Category: RespirAct

Carbon Dioxide added late in Inspiration Reduces Ventilation-perfusion Heterogeneity without causing Respiratory Acidosis

Thomas V Brogan, H Thomas Robertson, Wayne J E Lamm, Jennifer E Souders, Erik R Swenson. J Appl Physiol (1985). 2004 May;96(5):1894-8. doi: 10.1152/japplphysiol.00160.2003. Epub 2003 Dec 5.
We have shown previously that inspired CO2 (3-5%) improves ventilation-perfusion (Va/Q) matching but with the consequence of mild arterial hypercapnia and respiratory acidosis. We hypothesized that adding CO2 only late in inspiration to limit its effects to the conducting airways would enhance Va/Q matching and improve oxygenation without arterial hypercapnia. CO2 was added in the latter half of inspiration in a volume aimed to reach a concentration of 5% in the conducting airways throughout the respiratory cycle.

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End-inspiratory Rebreathing Reduces the End-tidal to Arterial PCO2 Gradient in Mechanically Ventilated Pigs

Jorn Fierstra, Matthew Machina, Anne Battisti-Charbonney, James Duffin, Joseph Arnold Fisher, Leonid Minkovich. Intensive Care Med. 2011 Sep;37(9):1543-50. doi: 10.1007/s00134-011-2260-y. Epub 2011 Jun 7.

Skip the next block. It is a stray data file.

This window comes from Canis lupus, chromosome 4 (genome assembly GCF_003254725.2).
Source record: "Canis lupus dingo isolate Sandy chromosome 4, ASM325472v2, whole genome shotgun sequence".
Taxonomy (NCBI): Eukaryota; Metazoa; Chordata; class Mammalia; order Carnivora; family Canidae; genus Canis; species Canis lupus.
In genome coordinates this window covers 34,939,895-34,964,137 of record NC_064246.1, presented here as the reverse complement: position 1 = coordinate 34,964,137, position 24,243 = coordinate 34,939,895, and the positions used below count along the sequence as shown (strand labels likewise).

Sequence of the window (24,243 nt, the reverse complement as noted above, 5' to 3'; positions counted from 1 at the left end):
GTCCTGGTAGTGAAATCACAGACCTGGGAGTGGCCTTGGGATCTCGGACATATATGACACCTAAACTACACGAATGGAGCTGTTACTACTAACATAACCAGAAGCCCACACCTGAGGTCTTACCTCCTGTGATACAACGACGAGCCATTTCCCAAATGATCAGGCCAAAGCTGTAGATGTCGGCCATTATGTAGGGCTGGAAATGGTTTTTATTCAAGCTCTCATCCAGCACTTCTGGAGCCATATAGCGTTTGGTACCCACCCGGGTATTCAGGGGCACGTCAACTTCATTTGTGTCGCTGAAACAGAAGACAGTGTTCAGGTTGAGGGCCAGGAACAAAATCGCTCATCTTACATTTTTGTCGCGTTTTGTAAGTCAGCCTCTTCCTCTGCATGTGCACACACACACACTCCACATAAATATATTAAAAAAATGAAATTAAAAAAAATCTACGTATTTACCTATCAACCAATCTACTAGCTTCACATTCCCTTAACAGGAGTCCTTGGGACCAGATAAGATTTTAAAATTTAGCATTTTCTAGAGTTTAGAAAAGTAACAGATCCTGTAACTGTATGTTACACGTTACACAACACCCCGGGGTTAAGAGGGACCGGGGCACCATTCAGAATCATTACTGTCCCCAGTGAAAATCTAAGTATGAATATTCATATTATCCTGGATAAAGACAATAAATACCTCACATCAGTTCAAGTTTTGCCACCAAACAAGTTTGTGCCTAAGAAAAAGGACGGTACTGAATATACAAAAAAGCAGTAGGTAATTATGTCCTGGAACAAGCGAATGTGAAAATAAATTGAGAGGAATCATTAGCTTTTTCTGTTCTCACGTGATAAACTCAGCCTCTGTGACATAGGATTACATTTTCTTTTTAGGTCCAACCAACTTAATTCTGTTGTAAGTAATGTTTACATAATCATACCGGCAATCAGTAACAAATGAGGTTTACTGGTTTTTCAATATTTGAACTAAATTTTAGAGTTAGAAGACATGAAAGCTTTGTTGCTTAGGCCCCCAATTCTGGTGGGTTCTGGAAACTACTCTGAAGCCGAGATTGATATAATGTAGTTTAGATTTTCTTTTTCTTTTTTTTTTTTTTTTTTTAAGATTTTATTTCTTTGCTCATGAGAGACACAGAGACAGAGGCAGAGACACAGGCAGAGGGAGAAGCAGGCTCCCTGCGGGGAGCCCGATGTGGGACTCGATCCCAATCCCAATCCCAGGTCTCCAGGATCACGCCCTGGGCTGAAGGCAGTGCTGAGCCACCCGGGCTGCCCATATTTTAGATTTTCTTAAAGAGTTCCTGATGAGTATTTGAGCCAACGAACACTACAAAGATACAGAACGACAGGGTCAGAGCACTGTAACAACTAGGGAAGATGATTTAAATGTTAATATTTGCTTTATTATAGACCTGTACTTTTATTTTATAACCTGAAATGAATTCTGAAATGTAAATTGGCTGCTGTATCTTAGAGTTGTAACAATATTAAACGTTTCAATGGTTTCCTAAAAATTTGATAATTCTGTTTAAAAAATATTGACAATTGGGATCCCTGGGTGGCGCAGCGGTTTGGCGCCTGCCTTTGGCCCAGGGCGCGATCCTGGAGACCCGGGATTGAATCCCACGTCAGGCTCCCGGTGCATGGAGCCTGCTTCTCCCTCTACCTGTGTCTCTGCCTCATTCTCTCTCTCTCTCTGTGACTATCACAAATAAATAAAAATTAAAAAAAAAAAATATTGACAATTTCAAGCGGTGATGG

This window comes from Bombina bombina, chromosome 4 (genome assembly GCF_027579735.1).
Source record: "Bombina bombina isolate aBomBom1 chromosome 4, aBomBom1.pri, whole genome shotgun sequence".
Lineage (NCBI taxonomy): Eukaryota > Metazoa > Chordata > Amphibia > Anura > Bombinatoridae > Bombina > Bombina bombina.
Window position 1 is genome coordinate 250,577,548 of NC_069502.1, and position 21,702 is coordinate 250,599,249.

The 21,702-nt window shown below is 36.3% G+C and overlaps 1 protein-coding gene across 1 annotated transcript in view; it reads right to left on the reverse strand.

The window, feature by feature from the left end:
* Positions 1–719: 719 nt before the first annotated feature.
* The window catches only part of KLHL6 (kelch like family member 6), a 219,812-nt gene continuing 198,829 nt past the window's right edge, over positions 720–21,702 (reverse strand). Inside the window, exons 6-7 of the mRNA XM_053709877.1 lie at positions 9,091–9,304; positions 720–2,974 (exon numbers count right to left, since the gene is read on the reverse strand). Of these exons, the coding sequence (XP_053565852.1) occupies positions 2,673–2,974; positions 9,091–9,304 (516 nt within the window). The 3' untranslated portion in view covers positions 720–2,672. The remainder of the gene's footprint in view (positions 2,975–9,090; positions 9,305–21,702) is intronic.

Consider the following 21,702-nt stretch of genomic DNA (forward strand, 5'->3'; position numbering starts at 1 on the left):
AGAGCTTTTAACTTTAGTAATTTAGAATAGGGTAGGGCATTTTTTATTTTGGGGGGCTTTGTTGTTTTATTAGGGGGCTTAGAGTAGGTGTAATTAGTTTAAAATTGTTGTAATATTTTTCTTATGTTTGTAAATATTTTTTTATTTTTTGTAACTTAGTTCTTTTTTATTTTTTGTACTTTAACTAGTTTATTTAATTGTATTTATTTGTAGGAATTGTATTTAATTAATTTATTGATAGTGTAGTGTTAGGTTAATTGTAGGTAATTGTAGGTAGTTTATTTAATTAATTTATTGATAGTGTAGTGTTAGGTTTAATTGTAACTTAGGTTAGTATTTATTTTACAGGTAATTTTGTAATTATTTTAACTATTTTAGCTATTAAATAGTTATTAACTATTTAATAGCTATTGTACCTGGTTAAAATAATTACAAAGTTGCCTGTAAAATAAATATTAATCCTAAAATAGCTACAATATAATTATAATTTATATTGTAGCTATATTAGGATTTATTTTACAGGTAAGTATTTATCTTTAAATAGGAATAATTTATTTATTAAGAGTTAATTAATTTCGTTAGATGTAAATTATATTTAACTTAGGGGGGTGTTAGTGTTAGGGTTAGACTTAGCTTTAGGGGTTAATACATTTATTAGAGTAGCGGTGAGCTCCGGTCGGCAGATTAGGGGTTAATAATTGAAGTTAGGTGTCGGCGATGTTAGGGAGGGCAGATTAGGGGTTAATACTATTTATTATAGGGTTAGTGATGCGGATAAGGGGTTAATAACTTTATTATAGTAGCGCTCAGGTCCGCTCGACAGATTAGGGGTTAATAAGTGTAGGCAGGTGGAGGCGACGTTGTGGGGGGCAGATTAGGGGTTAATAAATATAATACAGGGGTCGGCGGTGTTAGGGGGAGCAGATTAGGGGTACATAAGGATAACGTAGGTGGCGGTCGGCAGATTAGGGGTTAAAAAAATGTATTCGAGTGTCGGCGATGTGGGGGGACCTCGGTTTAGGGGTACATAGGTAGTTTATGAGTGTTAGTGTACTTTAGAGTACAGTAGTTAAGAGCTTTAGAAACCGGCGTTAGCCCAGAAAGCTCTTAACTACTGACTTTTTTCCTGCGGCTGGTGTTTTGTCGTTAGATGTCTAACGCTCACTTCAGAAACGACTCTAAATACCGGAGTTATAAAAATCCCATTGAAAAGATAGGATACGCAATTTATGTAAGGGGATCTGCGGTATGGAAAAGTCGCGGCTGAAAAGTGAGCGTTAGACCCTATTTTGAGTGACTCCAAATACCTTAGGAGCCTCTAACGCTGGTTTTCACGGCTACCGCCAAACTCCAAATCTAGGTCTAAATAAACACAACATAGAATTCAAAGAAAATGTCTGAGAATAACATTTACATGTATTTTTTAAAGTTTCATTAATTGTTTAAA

Purpose: Noninvasive monitoring of the arterial partial pressures of CO2 (PaCO2) of critically ill patients by measuring their end-tidal partial pressures of CO2 (PETCO2) would be of great clinical value. However, the gradient between PETCO2 and PaCO2 (PET-aCO2) in such patients typically varies over a wide range. A reduction of the PET-aCO2 gradient can be achieved in spontaneously breathing healthy humans using an end-inspiratory rebreathing technique.

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Non-invasive Accurate Measurement of Arterial PCO2 in a Pediatric Animal Model

Jorn Fierstra, Jeff D Winter, Matthew Machina, Jelena Lukovic, James Duffin, Andrea Kassner, Joseph A Fisher. J Clin Monit Comput. 2013 Apr;27(2):147-55. doi: 10.1007/s10877-012-9403-8. Epub 2012 Oct 26.
The PCO2 in arterial blood (PaCO2) is a good parameter for monitoring ventilation and acid-base changes in ventilated patients, but its measurement is invasive and difficult to obtain in small children. Attempts have been made to use the partial pressure of CO2 in end-tidal gas (PETCO2), as a noninvasive surrogate for PaCO2. Studies have revealed that, unfortunately, the differences between PETCO2 and PaCO2 are too variable to be clinically useful.

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